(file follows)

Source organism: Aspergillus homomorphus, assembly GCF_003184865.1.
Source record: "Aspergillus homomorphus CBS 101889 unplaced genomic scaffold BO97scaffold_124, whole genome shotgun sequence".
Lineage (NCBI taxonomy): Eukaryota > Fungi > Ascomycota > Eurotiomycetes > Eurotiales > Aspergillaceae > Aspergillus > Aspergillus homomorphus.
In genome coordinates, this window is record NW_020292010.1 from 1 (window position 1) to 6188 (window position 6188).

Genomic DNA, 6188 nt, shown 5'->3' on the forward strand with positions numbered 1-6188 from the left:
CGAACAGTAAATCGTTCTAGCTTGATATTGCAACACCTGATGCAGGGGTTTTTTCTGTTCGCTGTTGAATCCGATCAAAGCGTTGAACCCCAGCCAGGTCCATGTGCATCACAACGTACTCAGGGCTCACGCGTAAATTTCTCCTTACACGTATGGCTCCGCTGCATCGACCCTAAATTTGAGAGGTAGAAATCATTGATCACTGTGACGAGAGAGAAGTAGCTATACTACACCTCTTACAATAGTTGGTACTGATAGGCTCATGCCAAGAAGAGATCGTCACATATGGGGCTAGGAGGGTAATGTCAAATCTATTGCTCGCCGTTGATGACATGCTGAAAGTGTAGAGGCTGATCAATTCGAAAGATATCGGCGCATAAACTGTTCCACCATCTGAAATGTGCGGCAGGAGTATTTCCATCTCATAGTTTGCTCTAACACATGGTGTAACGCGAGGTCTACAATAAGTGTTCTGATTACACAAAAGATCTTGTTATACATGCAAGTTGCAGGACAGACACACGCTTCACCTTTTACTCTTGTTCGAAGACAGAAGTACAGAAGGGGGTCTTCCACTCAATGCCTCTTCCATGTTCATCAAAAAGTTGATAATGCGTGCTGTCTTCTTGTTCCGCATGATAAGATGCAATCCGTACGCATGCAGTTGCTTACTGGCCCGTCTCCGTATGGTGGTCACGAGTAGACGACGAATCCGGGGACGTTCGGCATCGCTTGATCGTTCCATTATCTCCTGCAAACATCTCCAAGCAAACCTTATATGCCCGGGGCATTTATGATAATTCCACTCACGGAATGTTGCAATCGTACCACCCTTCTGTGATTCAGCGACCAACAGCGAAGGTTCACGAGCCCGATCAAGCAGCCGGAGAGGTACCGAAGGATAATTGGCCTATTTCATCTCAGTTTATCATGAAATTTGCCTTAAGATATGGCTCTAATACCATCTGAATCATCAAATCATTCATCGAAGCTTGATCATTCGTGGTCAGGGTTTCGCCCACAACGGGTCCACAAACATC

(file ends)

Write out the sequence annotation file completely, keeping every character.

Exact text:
Source organism: Aspergillus homomorphus, assembly GCF_003184865.1.
Source record: "Aspergillus homomorphus CBS 101889 unplaced genomic scaffold BO97scaffold_124, whole genome shotgun sequence".
Lineage (NCBI taxonomy): Eukaryota > Fungi > Ascomycota > Eurotiomycetes > Eurotiales > Aspergillaceae > Aspergillus > Aspergillus homomorphus.
In genome coordinates, this window is record NW_020292010.1 from 1 (window position 1) to 6188 (window position 6188).

Genomic DNA, 6188 nt, shown 5'->3' on the forward strand with positions numbered 1-6188 from the left:
CGAACAGTAAATCGTTCTAGCTTGATATTGCAACACCTGATGCAGGGGTTTTTTCTGTTCGCTGTTGAATCCGATCAAAGCGTTGAACCCCAGCCAGGTCCATGTGCATCACAACGTACTCAGGGCTCACGCGTAAATTTCTCCTTACACGTATGGCTCCGCTGCATCGACCCTAAATTTGAGAGGTAGAAATCATTGATCACTGTGACGAGAGAGAAGTAGCTATACTACACCTCTTACAATAGTTGGTACTGATAGGCTCATGCCAAGAAGAGATCGTCACATATGGGGCTAGGAGGGTAATGTCAAATCTATTGCTCGCCGTTGATGACATGCTGAAAGTGTAGAGGCTGATCAATTCGAAAGATATCGGCGCATAAACTGTTCCACCATCTGAAATGTGCGGCAGGAGTATTTCCATCTCATAGTTTGCTCTAACACATGGTGTAACGCGAGGTCTACAATAAGTGTTCTGATTACACAAAAGATCTTGTTATACATGCAAGTTGCAGGACAGACACACGCTTCACCTTTTACTCTTGTTCGAAGACAGAAGTACAGAAGGGGGTCTTCCACTCAATGCCTCTTCCATGTTCATCAAAAAGTTGATAATGCGTGCTGTCTTCTTGTTCCGCATGATAAGATGCAATCCGTACGCATGCAGTTGCTTACTGGCCCGTCTCCGTATGGTGGTCACGAGTAGACGACGAATCCGGGGACGTTCGGCATCGCTTGATCGTTCCATTATCTCCTGCAAACATCTCCAAGCAAACCTTATATGCCCGGGGCATTTATGATAATTCCACTCACGGAATGTTGCAATCGTACCACCCTTCTGTGATTCAGCGACCAACAGCGAAGGTTCACGAGCCCGATCAAGCAGCCGGAGAGGTACCGAAGGATAATTGGCCTATTTCATCTCAGTTTATCATGAAATTTGCCTTAAGATATGGCTCTAATACCATCTGAATCATCAAATCATTCATCGAAGCTTGATCATTCGTGGTCAGGGTTTCGCCCACAACGGGTCCACAAACATC